Plastic and Reconstructive Surgeon
Plastic and Reconstructive Surgeon
A plastic surgeon can offer specialised techniques for removal which will minimise scarring and promote healing.
Most small skin lesions can be excised under local anaesthetic in the consulting rooms unless they are in difficult areas, multiple or the patient cannot cope with local anaesthetic injections e.g. children. The procedure takes 30-60 minutes. The only discomfort will be when the local anaesthetic is injected. This may sting for up to 1 minute. After this there's a 5-10 minute wait whilst the local anaesthetic numbs the region.
Larger or multiple lesions or if they are in difficult areas (ears, eyelids and nose) may require admission to hospital for excision. Reconstruction with a flap or skin graft may be required to provide skin cover for the defect left by excision of the lesion.
An elliptical excision is the technique most often used. The ellipse usually runs along a wrinkle or skin crease line and is two to three times longer than the lesion. This means the scar will be longer than the lesion that is being removed. If the area is excised as a circle around the lesion, when the skin is sewn up it would bulge out at each end. This is called a "dog ear" and is unsightly.
If your incision is on the face, the skin is usually stitched up with nylon sutures that will need to be removed 5 to 7 days later. On other areas of the body dissolving sutures under the skin are usually used.
A skin graft is a procedure performed where a layer of skin is removed from one area of the body, the donor site, and transplanted to another, the recipient site. The skin graft has no blood supply however over the following week new blood vessels will grow into this free piece of skin and provide it with blood again. There is always a small chance that not all the skin will take (come alive again) if blood accumulates between the skin graft and the underling tissue or if infection develops.
There are two main types of skin grafts and they are:
A flap is a piece of tissue (skin, fat +/- muscle) that is still attached to the body by an artery and vein. This piece of tissue with its attached blood supply is used in reconstructive surgery by being set into the defect. There are several different types of flaps depending on where they are moved to in relationship to where they came from.
The wound is covered whenever possible with a waterproof plastic patch so that you may shower. Strenuous exercise or work should be avoided for 7-14 days afterwards to minimize bleeding or splitting open the wound.
After one week you will be seen, the dressing will be changed and/or stitches removed. The lesion will have been sent for testing (histopathology) to check what it was and that it is adequately removed. You will be given the results at this appointment. The wound will usually be covered with a further dressing or tape for another few days to weeks depending on where the wound is and whether it is fully healed or not.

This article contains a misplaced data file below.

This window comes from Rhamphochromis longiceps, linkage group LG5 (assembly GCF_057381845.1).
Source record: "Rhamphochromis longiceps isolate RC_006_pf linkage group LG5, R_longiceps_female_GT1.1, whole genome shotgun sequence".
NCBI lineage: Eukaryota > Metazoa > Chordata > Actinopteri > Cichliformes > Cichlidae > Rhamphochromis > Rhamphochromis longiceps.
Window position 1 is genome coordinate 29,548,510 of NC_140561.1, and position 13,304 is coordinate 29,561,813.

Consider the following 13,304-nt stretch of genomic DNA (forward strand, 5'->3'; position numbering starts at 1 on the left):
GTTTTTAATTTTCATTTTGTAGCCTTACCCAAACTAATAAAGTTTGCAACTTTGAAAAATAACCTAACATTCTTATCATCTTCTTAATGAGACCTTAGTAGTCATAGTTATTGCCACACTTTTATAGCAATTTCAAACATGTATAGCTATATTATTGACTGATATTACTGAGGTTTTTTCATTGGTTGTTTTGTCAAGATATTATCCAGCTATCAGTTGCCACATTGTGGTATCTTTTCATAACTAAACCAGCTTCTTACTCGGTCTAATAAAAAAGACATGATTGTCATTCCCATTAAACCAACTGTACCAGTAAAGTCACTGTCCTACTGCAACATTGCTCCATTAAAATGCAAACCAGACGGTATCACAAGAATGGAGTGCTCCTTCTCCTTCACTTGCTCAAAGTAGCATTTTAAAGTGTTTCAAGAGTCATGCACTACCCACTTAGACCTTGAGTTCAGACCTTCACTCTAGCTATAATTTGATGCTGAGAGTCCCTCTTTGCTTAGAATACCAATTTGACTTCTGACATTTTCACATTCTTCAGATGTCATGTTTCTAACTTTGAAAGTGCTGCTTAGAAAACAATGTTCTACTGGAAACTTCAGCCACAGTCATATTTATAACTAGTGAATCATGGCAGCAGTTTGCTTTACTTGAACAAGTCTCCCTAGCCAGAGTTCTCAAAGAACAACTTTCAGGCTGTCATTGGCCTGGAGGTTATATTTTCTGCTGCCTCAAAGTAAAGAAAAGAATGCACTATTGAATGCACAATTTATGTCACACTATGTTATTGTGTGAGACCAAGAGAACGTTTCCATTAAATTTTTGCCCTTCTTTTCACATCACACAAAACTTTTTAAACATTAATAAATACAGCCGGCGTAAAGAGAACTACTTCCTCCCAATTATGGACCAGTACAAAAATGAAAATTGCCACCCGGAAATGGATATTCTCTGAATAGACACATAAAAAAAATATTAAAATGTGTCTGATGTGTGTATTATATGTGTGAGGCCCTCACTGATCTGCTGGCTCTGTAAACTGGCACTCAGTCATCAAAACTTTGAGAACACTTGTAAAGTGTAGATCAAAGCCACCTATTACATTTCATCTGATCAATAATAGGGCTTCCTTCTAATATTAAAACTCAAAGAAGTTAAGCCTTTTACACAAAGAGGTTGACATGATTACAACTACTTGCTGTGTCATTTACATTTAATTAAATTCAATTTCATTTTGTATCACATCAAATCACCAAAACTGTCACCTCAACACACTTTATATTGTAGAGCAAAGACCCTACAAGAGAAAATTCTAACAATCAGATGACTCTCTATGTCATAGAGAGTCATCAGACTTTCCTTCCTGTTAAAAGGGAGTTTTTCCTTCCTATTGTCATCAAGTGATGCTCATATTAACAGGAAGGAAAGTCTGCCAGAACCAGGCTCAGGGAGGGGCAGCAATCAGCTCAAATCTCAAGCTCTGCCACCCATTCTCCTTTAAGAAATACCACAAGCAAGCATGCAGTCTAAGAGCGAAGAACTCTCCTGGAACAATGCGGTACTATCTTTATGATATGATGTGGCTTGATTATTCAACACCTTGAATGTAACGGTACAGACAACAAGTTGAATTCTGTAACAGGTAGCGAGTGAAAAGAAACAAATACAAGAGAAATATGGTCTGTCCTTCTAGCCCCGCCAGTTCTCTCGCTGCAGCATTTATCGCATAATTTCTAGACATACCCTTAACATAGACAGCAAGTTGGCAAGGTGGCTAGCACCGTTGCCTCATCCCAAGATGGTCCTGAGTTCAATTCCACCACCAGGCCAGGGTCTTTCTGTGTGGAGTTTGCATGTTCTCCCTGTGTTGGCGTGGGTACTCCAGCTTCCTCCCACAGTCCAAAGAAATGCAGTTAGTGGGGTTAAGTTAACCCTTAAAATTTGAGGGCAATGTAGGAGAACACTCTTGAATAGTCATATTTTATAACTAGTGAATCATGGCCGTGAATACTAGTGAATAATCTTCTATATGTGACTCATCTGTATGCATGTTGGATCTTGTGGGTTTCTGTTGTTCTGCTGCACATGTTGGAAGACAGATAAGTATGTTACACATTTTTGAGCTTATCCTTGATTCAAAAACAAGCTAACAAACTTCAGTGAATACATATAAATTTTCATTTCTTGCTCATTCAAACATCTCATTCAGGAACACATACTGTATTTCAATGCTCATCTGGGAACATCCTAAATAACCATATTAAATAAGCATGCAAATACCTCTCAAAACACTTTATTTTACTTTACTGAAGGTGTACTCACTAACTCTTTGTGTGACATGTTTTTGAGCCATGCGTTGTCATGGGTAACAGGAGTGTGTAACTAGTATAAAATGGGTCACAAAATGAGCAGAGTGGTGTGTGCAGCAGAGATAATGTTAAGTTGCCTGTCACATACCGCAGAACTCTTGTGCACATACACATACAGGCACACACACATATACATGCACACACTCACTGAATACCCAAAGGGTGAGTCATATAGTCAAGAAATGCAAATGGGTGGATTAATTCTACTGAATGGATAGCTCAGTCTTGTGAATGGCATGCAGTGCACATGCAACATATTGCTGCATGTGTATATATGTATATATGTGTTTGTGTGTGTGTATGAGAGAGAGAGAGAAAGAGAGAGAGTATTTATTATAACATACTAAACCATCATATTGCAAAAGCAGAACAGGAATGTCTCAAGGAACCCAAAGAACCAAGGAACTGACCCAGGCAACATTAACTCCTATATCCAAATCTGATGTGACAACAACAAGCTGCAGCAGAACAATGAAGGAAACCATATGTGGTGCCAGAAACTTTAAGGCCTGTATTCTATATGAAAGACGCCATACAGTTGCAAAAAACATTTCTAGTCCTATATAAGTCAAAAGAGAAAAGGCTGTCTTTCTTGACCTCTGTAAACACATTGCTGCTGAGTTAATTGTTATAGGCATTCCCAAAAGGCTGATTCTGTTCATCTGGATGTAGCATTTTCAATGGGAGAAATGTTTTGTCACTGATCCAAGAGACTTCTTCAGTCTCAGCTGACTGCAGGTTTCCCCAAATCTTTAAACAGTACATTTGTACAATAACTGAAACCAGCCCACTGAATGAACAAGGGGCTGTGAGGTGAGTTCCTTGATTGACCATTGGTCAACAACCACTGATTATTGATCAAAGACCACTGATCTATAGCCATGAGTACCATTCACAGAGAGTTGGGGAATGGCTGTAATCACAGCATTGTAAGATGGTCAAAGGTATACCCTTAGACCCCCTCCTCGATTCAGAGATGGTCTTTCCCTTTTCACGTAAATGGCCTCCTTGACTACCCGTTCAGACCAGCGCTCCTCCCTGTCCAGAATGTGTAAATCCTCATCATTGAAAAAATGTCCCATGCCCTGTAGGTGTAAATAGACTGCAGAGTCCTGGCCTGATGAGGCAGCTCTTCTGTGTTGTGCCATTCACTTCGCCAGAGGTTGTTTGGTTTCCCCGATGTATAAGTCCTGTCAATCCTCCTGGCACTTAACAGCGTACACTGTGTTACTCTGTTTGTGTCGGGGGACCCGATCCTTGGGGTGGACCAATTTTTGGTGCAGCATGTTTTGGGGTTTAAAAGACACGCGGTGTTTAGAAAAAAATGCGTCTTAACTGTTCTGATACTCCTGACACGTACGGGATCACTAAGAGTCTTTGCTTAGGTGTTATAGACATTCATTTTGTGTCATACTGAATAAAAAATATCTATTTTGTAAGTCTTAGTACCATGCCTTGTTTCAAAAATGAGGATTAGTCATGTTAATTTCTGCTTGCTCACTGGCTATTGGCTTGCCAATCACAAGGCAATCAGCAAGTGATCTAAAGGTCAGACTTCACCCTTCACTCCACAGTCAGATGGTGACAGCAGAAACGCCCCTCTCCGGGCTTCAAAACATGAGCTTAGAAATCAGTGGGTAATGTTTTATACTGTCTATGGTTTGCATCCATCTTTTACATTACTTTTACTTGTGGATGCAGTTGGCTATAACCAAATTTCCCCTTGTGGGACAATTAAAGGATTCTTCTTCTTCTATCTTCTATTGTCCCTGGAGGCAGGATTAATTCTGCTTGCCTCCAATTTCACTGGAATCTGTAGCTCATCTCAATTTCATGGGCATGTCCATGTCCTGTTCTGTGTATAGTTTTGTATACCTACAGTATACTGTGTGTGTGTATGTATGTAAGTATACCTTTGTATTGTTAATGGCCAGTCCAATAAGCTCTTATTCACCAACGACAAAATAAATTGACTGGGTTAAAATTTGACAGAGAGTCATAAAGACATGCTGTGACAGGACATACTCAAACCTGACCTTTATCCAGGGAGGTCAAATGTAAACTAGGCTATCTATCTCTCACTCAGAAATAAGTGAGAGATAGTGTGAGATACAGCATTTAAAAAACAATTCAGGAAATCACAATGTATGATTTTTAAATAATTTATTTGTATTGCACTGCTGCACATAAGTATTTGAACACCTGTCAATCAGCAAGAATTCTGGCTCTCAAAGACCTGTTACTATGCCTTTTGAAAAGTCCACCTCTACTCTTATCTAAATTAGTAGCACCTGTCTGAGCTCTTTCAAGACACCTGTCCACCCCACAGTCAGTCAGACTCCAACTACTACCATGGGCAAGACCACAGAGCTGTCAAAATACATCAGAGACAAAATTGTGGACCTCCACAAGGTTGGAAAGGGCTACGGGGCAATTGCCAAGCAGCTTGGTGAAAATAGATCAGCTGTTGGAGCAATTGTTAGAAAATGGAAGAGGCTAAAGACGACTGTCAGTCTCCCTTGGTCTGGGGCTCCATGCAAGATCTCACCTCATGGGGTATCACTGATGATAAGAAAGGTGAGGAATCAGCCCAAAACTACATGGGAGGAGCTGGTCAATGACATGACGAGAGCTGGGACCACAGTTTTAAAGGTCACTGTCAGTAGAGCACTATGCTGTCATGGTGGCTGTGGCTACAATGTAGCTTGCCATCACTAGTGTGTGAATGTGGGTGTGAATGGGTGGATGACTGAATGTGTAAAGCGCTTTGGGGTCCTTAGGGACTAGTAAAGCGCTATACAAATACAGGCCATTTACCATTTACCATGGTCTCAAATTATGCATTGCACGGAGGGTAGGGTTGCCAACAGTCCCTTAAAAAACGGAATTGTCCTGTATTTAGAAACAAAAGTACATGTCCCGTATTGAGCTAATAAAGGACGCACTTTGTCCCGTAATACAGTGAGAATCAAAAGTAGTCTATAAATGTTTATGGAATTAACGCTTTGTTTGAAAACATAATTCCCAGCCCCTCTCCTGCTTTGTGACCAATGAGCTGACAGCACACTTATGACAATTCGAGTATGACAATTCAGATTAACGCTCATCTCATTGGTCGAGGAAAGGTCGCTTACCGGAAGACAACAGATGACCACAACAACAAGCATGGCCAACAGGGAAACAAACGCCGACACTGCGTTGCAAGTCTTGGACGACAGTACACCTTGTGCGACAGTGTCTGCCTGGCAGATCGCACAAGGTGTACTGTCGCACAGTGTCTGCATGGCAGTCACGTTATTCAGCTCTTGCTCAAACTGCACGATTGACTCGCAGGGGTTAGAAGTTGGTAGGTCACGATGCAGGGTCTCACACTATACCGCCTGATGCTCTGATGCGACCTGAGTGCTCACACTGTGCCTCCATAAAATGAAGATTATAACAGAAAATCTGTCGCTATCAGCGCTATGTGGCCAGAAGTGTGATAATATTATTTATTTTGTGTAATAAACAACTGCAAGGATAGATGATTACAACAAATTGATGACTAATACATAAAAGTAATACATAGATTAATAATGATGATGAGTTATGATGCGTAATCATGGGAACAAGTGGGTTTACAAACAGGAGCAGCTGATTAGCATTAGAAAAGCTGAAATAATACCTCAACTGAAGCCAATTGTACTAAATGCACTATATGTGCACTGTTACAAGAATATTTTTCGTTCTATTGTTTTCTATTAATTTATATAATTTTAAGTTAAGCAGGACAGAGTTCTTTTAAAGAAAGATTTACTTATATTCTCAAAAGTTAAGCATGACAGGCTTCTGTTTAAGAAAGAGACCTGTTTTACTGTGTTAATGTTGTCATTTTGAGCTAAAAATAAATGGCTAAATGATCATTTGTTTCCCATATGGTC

Over the following months you need to massage the wound with Bio-oil or scar gel twice a day. In the first week massage the cream in very lightly to moisturize the wound. After that apply light pressure as you massage to help break up the scar tissue. We will usually arrange a time for you to return to the surgery after 4 to 6 weeks to check on how the scar is settling. At that time further scar management may be commenced if required, such as silicone gel scar patches or gel, ultrasound or a cortisone treatment to further improve your scar.
Most people scar as a fine line that is initially red but over 6-12 months becomes pale pink. On certain areas of the body they may stretch especially over the back. Scars in the head or beard line may be slightly visible as they do not have hair in them. Your scar depends on factors such as the size and site, the rate of healing, your age and genetic make-up. Some people develop a poor scar - hypertrophic or keloid
Hypertrophic scars - thick, raised, red and itchy scars. These are most common on the back, chest and shoulders. Over 1-2 years these scars improve, but they usually remain stretched or wide
Keloid scars are similar to hypertrophic scars but tend to grow beyond the edges of the original wound, producing a thick, raised lump bigger than the original wound. They may be painful and itchy. They occur more commonly in dark skinned races. They take many years to settle and often leave a poor scar. They can be treated with silicone gel patches, cortisone injections, and rarely may require reoperation with post operative radiotherapy